The UK courts have consistently stated that, through this statute, Parliament voluntarily chose to limit its own ability and, therefore, sovereignty to legislate authoritatively in spheres of EU jurisdiction. In the famous case of Factortame, the House of Lords understood that the Merchant Shipping Act 1988 potentially contradicted provisions of EU law and that European law therefore demanded that theMerchant Shipping Act be suspended. However, the Diceyan articulation of the doctrine of Parliamentary supremacy does not allow any person or body to override Parliamentary legislation, even the highest court in the land. Lord Bridge’s solution was to explain that section 2(4) of the European Communities Act had the same effect as if a section were incorporated into every statute passed after 1972 stating that such legislation was to be without prejudice to directly enforceable European law. Consequently, it was possible to derogate from the traditional doctrine of sovereignty because Parliament itself had legislated to limit the application of the doctrine in practice. In theory, therefore, although the courts were not enforcing Parliamentary legislation which contradicted EU law, they were upholding the doctrine of Parliamentary Sovereignty because they were enforcing Parliament’s intention regarding the supremacy if EU law as stated in European Communities Act 1972. “The fundamental legal basis of the United Kingdom’s relationship with the EU”, LJ Laws concluded in Thoburn v Sunderland City Council, “rests with the domestic, not the European, legal powers”.
Clause 18 of the present bill is effectively paraphrasing the Judiciary’s assertions in cases such as Factortame and Thoburn by stating that it is only through the medium of an act of Parliament, the European Communities Act 1972, that EU law is recognised and available in the UK. It continues to deny the legal theory applied by ‘monist’ states and the EU itself and reaffirms the sovereignty of Parliament in relation to EU law. This has been the interpretation of Clause 18 as asserted by many academics providing evidence to the European Scrutiny Committee, by commentators and by the Government itself. As the Bill’s Explanatory Notes describe, Clause 18 is only a “declaratory provision” and “does not alter the existing relationship between EU law and UK domestic law”.
2. Restraining the Judiciary’s Application of European Legislation
However, such an interpretation is based on two assumptions. Firstly, a view that this ‘sovereignty clause’ reaffirms the relationship between the EU and UK legal systems assumes that the intended audience of the clause lie across the English Channel. If European judges were meant to react to the clause, such a blatant assault on the ‘monist’ European view would only antagonise that audience and would certainly be unlikely to undermine or encourage an alteration of that legal theory. In reality Clause 18 is intended to shape the decisions of those much closer to home, in fact those on the other side of Parliament Square.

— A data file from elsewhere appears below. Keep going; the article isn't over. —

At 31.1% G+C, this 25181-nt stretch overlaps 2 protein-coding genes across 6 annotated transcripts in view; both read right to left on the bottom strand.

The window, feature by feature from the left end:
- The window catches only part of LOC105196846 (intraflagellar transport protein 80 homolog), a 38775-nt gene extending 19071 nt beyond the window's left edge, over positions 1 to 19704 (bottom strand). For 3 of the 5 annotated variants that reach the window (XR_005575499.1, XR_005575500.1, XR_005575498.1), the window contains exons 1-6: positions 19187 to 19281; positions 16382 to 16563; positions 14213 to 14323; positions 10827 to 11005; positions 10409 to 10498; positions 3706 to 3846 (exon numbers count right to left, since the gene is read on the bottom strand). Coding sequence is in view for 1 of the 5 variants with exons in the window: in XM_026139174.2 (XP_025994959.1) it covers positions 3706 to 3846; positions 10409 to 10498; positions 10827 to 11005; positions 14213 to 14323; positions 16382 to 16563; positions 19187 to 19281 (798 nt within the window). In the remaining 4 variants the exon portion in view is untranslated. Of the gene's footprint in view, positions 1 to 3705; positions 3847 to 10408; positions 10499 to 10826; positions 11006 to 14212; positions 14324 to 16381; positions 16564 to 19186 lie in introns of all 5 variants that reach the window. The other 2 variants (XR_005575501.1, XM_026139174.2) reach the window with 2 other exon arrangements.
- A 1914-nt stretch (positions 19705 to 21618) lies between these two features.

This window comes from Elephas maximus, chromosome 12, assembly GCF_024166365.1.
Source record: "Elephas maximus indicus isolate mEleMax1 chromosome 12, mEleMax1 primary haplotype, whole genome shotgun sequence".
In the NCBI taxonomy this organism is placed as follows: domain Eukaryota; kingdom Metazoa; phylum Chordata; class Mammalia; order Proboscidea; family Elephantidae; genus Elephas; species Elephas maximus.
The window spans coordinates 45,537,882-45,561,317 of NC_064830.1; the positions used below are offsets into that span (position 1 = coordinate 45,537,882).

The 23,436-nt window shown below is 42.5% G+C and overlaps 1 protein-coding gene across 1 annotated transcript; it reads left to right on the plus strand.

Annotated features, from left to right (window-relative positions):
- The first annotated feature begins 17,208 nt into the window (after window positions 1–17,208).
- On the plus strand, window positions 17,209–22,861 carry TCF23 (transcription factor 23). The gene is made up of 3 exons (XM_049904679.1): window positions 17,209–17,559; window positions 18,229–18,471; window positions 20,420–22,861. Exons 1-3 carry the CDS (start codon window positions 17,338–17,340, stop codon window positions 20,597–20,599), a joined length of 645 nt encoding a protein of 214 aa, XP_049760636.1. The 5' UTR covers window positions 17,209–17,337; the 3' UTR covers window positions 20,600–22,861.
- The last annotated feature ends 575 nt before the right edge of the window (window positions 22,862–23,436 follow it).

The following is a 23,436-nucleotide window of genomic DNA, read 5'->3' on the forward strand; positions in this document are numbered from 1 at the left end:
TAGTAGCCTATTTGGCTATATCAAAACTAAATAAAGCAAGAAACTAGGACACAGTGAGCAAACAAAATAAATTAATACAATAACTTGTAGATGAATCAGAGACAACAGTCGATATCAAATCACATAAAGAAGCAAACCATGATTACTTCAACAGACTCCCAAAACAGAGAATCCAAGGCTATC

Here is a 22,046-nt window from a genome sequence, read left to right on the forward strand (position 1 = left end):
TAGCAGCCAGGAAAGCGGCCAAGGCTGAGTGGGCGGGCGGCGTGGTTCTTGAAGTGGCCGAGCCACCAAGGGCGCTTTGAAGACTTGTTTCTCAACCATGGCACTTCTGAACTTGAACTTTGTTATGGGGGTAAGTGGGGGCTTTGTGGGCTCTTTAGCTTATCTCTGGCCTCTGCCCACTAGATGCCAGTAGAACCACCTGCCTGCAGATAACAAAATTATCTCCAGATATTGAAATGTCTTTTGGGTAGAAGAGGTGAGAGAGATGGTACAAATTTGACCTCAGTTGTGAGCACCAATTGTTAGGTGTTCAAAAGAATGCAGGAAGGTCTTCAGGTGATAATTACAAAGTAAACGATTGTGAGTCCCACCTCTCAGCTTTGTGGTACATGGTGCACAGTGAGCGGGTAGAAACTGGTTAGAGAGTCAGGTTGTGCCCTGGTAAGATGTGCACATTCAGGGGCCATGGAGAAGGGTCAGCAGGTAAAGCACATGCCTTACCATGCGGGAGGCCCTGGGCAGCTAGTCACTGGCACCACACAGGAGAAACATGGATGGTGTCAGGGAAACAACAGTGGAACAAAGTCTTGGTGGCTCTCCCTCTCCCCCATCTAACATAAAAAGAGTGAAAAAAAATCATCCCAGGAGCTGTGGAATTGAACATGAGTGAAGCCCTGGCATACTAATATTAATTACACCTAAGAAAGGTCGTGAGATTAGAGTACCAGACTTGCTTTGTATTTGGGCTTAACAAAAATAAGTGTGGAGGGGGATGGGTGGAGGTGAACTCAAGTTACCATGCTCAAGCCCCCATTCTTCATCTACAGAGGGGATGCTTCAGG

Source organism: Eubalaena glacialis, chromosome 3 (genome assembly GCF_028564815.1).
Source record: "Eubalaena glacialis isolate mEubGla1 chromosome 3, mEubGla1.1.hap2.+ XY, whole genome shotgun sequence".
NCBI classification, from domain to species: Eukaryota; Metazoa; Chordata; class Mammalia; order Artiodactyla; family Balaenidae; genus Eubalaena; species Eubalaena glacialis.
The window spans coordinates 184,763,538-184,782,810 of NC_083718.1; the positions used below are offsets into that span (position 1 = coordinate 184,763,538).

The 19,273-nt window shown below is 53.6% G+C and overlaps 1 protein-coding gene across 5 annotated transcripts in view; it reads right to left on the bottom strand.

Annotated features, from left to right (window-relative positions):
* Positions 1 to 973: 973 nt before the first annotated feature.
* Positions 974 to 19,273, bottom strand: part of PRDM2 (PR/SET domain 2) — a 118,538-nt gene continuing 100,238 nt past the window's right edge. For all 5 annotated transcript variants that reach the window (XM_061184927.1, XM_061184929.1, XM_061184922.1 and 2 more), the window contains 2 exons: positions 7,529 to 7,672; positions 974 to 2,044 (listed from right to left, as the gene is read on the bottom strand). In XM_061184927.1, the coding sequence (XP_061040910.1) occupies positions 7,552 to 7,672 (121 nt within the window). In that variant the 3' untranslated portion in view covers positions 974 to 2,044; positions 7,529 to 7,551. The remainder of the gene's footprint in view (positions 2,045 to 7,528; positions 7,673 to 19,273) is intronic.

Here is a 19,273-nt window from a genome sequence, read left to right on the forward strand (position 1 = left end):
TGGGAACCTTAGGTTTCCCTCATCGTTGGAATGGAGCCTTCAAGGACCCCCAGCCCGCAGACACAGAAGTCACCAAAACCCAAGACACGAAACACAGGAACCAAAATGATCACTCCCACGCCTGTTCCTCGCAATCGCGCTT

The second assumption is that, if the clause is reaffirming an existing relationship between UK and EU law, the legal relationship articulated is that which currently exists in practice. In other words, for Clause 18 to reaffirm that EU law is enforceable due to the European Communities Act, the Judiciary must presently be enforcing EU law only to the extent that the Act sanctions.
The will of Parliament and its legislation may not be overridden or set aside, Dicey asserted, by any institution, including the UK courts themselves. In other jurisdictions courts, such as the Supreme Court in the USA, have the authority to ‘strike down’ legislation, but in the UK the Judiciary’s role, in theory, is to declare and clarify legislation which constitutes the will of the people’s democratically elected representatives. The Explanatory Notes to the bill state that Clause 18 seeks to “address concerns that the doctrine of Parliamentary sovereignty may in the future be eroded by decisions of the courts”. However, in practice that erosion has already occurred and the courts have already exceeded the authority granted them by the European Communities Act.
The clearest example of this process is the UK courts’ application of the doctrine of indirect effect. The European Communities Act and Clause 18 specifically state that only “directly applicable or directly effective EU law” is to be enforced by the courts. Directly applicable and effective legislations include treaty articles themselves, Regulations and, if the defendant is an “emanation of the state”, Directives. Directives are not however directly effective or applicable against other defendants.
However, the ECJ decided in the case of Von Colson that Directives might be ‘indirectly effective’ if there exists relevant national legislation which might be interpreted in light of a Directive. Initially the UK courts were sceptical of such an approach since such an interpretation exceeded and, therefore, contradicted the literal wording of a Parliamentary Statute. In the case of Duke v G.E.C. Reliance Ltd the House of Lords declared that they were unwilling to “distort the meaning of a British statute”, in this case the Sex Discrimination Act 1975, in order to implement the 1976 Equal Treatment Directive which was not directly effective and therefore could not be legitimately enforced through the European Communities Act.